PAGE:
Kansas’ corporation-regulating body is considering new rules to require companies disclose some information about what chemicals they inject into the ground for hydraulic fracturing, or “fracking,” wells, the Associated Press reported Monday.
Under the proposed rules, companies would have to submit information about each injected chemical to a public state registry, or to the FracFocus.org database. If the company considers the chemical a trade secret, however, this rule does not apply.
In some states, fracking rules stipulate that trade secret information can be withheld from the public, but must be provided to the state regulatory body. In the event of a spill or other emergency, the state agency would have information about the proprietary mix of chemicals on hand, though they would still remain confidential to the public.
Under the proposed rules in Kansas, companies are not required to disclose trade secret chemicals to the regulatory agency unless a need arises, as in the event of a spill, in which case the company must provide the chemical information to regulators and medical personnel within two days.
“This is as far as other states have gone,” Ryan Hoffman, the Kansas Corporation Commission attorney who outlined the proposed regulations for legislators, told the Associated Press.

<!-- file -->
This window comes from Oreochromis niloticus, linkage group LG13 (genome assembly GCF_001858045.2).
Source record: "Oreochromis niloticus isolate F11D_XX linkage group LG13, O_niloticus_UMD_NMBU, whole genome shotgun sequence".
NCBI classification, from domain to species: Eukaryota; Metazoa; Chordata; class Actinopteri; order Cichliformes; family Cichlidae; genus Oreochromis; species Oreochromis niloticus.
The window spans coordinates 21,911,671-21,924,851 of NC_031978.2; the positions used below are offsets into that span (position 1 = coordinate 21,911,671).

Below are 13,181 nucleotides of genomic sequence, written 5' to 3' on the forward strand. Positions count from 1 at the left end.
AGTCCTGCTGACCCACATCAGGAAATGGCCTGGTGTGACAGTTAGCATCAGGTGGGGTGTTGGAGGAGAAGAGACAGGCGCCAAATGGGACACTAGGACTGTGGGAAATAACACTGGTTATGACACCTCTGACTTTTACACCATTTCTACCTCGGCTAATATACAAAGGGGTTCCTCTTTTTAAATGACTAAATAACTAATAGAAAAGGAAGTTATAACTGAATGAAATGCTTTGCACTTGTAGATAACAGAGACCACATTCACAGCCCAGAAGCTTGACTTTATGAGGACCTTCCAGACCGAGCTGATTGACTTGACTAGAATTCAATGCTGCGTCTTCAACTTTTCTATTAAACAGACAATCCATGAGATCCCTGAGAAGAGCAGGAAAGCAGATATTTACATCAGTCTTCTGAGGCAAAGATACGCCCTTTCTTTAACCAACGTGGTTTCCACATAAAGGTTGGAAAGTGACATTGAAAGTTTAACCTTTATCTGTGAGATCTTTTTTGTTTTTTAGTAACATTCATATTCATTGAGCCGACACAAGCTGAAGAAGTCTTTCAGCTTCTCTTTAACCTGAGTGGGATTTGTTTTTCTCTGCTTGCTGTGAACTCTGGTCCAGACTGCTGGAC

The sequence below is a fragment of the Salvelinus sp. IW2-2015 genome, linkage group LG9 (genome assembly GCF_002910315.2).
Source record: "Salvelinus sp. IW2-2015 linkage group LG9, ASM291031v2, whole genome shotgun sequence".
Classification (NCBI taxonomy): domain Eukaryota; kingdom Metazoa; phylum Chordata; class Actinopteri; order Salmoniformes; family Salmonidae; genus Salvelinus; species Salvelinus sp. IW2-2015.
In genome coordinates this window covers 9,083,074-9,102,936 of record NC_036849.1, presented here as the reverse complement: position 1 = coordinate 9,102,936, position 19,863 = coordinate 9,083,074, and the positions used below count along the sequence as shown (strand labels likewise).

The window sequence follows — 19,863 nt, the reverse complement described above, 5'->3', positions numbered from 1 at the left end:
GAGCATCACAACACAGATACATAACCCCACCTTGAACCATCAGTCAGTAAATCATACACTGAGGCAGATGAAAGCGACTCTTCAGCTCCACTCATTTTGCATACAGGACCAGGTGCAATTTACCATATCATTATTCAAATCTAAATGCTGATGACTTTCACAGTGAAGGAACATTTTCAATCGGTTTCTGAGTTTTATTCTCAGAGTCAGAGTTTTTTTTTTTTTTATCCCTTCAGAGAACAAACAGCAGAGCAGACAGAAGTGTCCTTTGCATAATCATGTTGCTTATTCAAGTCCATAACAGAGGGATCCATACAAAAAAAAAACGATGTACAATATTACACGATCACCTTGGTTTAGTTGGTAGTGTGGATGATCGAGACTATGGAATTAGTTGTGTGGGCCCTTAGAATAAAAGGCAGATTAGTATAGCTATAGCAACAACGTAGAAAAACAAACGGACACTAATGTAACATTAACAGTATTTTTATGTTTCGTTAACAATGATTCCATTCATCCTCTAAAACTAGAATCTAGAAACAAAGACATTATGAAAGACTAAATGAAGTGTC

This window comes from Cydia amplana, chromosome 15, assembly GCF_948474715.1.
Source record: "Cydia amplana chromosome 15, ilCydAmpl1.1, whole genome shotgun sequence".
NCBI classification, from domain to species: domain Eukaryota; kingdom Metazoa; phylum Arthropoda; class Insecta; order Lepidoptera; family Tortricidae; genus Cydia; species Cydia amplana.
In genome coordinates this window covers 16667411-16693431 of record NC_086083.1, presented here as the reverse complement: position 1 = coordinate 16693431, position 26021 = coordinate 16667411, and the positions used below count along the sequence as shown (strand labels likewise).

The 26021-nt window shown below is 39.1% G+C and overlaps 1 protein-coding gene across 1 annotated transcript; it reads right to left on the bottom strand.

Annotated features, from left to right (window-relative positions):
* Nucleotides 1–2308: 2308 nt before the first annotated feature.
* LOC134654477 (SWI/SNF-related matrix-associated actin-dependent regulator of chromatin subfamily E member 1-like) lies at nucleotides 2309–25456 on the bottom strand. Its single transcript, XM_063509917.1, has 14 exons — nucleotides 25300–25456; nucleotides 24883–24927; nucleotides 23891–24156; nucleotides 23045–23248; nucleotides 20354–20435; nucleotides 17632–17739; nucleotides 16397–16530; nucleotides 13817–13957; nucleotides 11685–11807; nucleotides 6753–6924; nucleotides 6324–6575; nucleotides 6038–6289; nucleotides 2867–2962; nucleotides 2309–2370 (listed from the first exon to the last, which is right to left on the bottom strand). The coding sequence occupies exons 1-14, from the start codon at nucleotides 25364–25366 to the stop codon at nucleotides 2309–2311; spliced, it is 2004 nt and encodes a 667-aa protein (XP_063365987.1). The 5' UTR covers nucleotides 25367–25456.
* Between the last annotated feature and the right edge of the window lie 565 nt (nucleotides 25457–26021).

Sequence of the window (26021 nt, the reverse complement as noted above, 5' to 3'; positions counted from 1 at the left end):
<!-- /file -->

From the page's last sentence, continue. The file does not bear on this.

The KCC plans to hold a hearing on the rules on Aug. 15 in Wichita.
Photo: In this March 29, 2013 photo, a worker helps monitor water pumping pressure and temperature, at the site of a natural gas hydraulic fracturing and extraction operation run by Encana Oil & Gas (USA) Inc., outside Rifle, in western Colorado.
Clarification: A previous version of this post said that “many” states had fracking rules that forced companies to disclose trade secrets to a regulatory body but allowed them withhold those secrets from the public. But information published by ProPublica showed those rules only apply in a handful of states. The post has been updated to indicate those are the rules in “some” states. It has also been updated to indicate that the rules are designed so that the state has the information on hand in case of an emergency.
Correction: Because of an error by the AP, this post originally said the hearing would be held on Aug. 10. It is actually scheduled for Aug. 15.